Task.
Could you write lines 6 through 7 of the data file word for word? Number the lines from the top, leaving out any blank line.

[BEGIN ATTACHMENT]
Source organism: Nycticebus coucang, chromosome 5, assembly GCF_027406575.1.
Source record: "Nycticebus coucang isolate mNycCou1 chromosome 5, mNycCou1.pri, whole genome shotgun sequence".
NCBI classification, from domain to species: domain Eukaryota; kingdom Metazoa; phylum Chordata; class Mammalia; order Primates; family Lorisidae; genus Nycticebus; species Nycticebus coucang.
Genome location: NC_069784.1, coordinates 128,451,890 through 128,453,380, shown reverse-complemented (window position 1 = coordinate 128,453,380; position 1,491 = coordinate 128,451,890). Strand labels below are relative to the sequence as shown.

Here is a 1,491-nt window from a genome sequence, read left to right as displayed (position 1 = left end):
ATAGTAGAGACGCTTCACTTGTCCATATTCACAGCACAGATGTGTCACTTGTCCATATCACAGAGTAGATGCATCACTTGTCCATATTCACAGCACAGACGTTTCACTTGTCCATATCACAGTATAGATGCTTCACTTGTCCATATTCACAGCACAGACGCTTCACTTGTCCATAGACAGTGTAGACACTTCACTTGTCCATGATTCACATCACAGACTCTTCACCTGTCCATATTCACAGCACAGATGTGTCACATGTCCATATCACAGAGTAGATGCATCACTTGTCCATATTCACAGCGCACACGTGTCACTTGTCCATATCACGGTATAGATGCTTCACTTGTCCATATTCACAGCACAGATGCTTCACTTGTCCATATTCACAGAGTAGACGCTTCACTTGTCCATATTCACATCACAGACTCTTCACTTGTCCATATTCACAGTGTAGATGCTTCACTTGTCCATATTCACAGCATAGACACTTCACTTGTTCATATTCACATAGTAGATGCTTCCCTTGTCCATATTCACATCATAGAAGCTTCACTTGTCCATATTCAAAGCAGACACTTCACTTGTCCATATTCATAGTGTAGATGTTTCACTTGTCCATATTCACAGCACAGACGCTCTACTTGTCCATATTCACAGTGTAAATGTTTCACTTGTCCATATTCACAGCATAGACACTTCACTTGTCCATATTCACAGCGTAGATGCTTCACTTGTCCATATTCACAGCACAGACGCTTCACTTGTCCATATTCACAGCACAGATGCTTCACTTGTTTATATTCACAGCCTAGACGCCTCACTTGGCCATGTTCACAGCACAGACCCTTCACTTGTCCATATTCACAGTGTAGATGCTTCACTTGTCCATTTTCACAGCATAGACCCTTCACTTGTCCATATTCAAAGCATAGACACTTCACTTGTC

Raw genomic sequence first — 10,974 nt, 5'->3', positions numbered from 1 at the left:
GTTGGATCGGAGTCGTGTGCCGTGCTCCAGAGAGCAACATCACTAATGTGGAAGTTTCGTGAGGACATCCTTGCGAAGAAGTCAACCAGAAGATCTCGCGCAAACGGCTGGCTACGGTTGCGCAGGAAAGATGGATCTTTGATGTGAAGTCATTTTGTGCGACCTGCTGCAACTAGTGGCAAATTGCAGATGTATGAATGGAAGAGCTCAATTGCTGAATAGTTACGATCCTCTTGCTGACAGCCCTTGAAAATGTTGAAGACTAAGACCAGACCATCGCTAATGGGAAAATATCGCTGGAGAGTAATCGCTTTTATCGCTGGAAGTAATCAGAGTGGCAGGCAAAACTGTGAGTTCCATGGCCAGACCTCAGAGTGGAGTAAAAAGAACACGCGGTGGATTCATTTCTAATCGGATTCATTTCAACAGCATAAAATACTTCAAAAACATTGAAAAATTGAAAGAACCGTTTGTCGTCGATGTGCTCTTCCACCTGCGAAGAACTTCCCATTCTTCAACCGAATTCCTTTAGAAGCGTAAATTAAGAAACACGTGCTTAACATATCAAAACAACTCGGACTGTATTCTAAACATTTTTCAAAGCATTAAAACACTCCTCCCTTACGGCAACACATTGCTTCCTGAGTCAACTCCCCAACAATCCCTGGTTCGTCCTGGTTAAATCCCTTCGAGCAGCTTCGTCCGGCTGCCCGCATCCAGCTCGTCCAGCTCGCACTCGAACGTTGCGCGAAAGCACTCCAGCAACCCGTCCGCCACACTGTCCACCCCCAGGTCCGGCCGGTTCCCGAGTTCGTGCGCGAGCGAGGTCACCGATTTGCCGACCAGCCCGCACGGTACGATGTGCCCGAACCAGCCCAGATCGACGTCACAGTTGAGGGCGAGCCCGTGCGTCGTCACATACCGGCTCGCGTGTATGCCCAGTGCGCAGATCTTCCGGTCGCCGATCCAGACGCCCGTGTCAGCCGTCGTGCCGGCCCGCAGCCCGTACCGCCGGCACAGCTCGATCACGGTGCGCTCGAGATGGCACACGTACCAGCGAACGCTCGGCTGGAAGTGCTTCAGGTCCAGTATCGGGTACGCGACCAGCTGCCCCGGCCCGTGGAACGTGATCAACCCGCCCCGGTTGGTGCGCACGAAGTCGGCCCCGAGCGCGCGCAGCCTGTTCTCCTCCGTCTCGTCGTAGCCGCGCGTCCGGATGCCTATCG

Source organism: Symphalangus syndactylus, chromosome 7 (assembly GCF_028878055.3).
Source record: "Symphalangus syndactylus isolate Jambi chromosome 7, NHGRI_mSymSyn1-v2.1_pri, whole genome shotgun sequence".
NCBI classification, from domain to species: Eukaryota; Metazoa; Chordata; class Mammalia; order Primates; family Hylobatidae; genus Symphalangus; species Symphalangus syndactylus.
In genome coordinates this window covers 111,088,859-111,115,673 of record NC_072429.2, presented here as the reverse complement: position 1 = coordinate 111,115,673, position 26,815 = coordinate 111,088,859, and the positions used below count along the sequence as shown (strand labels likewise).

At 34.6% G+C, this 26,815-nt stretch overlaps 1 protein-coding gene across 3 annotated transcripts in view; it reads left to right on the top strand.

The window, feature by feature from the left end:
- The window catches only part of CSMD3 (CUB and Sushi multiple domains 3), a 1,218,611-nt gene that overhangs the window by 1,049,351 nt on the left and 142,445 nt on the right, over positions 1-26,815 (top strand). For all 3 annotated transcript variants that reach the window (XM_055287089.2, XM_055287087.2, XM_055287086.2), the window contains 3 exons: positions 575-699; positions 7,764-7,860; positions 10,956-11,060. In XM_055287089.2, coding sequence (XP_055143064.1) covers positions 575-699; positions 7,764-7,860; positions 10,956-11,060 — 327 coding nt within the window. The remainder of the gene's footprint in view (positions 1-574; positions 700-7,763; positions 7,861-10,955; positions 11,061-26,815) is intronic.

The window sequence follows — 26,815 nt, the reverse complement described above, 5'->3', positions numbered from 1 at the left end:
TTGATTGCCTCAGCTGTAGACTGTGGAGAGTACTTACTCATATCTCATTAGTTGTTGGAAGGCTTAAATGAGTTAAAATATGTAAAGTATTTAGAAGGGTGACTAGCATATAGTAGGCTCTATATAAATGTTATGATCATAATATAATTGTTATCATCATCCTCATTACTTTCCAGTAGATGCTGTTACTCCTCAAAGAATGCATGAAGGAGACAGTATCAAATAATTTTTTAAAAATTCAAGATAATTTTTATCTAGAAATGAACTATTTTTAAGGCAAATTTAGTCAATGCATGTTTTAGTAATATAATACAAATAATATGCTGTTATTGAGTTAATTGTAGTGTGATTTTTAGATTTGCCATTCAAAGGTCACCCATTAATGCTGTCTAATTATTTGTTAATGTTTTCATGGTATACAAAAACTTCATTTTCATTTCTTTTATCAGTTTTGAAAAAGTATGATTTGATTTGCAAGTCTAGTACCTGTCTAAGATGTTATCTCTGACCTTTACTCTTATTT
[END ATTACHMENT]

ATAGTAGAGACGCTTCACTTGTCCATATTCACAGCACAGATGTGTCACTTGTCCATATCACAGAGTAGATGCATCACTTGTCCATATTCACAGCACAGACGTTTCACTTGTCCATATCACAGTATAGATGCTTCACTTGTCCATATTCACAGCACAGACGCTTCACTTGTCCATAGACAGTGTAGACACTTCACTTGTCCATGATTCACATCACAGACTCTTCACCTGTCCATATTCACAGCACAGATGTGTCACATGTCCATATCACAGAGTAGATGCATCACTTGTCCATATTCACAGCGCACACGTGTCACTTGTCCATATCACGGTATAGATGCTTCACTTGTCCATATTCACAGCACAGATGCTTCACTTGTCCATATTCACAGAGTAGACGCTTCACTTGTCCATATTCACATCACAGACTCTTCACTTGTCCATATTCACAGTGTAGATGCTTCACTTGTCCATATTCACAGCATAGACACTTCACTTGTTCATATTCACATAGTAGATGCTTCCCTTGTCCATATTCACATCATAGAAGCTTCACTTGTCCATATTCAAAGCAGACACTTCACTTGTCCATATTCATAGTGTAGATGTTTCACTTGTCCATATTCACAGCACAGACGCTCTACTTGTCCATATTCACAGTGTAAATGTTTCACTTGTCCATATTCACAGCATAGACACTTCACTTGTCCATATTCACAGCGTAGATGCTTCACTTGTCCATATTCACAGCACAGACGCTTCACTTGTCCATATTCACAGCACAGATGCTTCACTTGTTTATATTCACAGCCTAGACGCCTCACTTGGCCATGTTCACAGCACAGACCCTTCACTTGTCCATATTCACAGTGTAGATGCTTCACTTGTCCATTTTCACAGCATAGACCCTTCACTTGTCCATATTCAAAGCATAGACACTTCACTTGTC

Raw genomic sequence first — 10,974 nt, 5'->3', positions numbered from 1 at the left: